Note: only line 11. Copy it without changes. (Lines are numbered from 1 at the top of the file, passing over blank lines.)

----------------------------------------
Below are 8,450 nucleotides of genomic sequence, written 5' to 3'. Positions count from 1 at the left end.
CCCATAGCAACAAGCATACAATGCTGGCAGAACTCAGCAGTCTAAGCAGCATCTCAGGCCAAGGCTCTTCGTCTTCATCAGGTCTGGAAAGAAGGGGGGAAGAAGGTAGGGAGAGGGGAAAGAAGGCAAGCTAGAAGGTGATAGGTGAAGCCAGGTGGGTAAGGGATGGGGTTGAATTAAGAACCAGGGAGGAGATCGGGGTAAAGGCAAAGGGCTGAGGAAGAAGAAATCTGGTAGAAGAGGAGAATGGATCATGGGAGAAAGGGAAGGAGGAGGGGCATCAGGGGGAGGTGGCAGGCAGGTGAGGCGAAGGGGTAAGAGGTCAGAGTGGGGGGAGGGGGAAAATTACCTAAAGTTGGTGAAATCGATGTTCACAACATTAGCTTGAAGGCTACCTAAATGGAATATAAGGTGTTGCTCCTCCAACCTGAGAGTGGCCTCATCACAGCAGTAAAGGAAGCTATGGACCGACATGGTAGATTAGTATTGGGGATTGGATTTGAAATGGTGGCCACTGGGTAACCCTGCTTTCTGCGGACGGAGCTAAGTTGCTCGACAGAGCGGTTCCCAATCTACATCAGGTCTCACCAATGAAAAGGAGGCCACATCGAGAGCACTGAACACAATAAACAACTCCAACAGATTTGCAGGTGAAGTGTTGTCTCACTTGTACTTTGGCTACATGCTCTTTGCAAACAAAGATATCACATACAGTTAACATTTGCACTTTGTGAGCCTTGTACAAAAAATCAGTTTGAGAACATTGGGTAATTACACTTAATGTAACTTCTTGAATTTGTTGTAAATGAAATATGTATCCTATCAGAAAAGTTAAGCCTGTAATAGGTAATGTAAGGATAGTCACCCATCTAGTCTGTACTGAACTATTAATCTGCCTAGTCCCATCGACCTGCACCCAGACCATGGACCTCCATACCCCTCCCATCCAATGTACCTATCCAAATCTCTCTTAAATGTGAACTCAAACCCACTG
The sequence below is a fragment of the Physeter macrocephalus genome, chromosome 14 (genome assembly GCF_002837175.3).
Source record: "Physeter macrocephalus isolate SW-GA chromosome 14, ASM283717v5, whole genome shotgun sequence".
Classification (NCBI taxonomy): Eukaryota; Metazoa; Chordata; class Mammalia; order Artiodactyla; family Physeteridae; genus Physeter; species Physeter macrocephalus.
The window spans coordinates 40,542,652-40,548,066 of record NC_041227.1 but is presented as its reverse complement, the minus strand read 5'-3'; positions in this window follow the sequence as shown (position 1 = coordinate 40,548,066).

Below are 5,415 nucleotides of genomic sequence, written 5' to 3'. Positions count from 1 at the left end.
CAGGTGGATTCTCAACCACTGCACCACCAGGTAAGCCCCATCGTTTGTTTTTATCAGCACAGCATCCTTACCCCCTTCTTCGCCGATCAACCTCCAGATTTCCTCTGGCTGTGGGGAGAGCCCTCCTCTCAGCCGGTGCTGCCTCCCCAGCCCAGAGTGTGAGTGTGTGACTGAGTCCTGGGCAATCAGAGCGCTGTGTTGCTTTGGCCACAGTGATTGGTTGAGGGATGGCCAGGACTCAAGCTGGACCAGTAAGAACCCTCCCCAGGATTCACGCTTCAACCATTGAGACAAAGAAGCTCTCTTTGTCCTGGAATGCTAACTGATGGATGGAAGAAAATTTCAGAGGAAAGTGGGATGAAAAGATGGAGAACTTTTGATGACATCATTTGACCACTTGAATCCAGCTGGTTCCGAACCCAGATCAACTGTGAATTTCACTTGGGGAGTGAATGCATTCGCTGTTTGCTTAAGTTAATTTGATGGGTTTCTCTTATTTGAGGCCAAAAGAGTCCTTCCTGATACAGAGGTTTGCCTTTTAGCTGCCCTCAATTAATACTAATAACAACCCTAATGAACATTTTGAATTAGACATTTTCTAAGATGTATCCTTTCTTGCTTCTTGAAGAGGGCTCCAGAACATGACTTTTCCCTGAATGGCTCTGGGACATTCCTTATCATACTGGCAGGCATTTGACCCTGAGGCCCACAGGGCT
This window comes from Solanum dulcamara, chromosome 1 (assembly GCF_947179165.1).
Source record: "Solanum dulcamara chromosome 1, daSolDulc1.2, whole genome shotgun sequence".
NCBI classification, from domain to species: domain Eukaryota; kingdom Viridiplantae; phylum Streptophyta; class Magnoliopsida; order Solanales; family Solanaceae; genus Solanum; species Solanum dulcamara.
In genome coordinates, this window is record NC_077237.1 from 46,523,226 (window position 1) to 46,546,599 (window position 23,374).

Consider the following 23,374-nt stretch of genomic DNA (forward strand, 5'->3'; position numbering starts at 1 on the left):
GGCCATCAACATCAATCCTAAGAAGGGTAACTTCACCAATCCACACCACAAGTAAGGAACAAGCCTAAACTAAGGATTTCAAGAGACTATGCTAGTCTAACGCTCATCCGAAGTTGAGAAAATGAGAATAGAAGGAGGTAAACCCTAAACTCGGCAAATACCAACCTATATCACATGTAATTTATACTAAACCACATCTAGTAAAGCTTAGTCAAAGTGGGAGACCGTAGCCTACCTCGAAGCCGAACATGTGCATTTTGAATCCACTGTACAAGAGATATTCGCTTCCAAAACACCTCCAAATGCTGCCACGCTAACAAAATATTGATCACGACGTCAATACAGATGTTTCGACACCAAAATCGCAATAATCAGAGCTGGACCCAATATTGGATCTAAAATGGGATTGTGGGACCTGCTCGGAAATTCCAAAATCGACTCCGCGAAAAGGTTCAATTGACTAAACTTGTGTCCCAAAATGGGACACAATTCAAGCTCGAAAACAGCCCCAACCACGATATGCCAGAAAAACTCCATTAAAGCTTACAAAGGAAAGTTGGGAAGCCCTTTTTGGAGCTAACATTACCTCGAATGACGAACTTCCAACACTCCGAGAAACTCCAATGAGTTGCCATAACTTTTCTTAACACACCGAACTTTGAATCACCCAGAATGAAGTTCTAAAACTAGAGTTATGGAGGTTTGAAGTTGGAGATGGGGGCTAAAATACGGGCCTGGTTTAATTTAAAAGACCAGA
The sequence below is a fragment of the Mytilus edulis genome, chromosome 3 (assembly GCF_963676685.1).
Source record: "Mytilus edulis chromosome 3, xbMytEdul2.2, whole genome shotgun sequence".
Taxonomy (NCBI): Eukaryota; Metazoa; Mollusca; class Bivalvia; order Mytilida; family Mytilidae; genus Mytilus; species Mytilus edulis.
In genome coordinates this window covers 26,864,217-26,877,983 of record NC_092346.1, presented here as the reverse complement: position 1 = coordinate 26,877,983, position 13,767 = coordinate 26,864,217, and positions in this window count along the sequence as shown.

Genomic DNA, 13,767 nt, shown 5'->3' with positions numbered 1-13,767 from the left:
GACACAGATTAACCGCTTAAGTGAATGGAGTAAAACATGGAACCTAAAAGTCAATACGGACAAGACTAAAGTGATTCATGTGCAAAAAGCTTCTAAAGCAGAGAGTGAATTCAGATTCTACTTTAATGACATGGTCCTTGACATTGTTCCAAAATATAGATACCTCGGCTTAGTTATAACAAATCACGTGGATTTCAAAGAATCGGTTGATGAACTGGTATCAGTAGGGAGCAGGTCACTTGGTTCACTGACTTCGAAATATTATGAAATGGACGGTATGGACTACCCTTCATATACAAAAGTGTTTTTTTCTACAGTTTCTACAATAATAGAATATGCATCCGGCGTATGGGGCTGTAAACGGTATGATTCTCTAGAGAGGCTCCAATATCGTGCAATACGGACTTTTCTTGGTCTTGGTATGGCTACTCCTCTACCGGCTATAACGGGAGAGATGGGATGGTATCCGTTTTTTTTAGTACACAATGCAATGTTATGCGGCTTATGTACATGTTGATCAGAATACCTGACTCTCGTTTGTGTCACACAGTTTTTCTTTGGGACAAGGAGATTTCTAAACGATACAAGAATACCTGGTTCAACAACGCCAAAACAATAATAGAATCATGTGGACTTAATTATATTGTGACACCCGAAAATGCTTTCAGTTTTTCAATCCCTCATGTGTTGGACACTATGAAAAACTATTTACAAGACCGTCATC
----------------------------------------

NCBI classification, from domain to species: domain Eukaryota; kingdom Viridiplantae; phylum Streptophyta; class Magnoliopsida; order Solanales; family Solanaceae; genus Solanum; species Solanum dulcamara.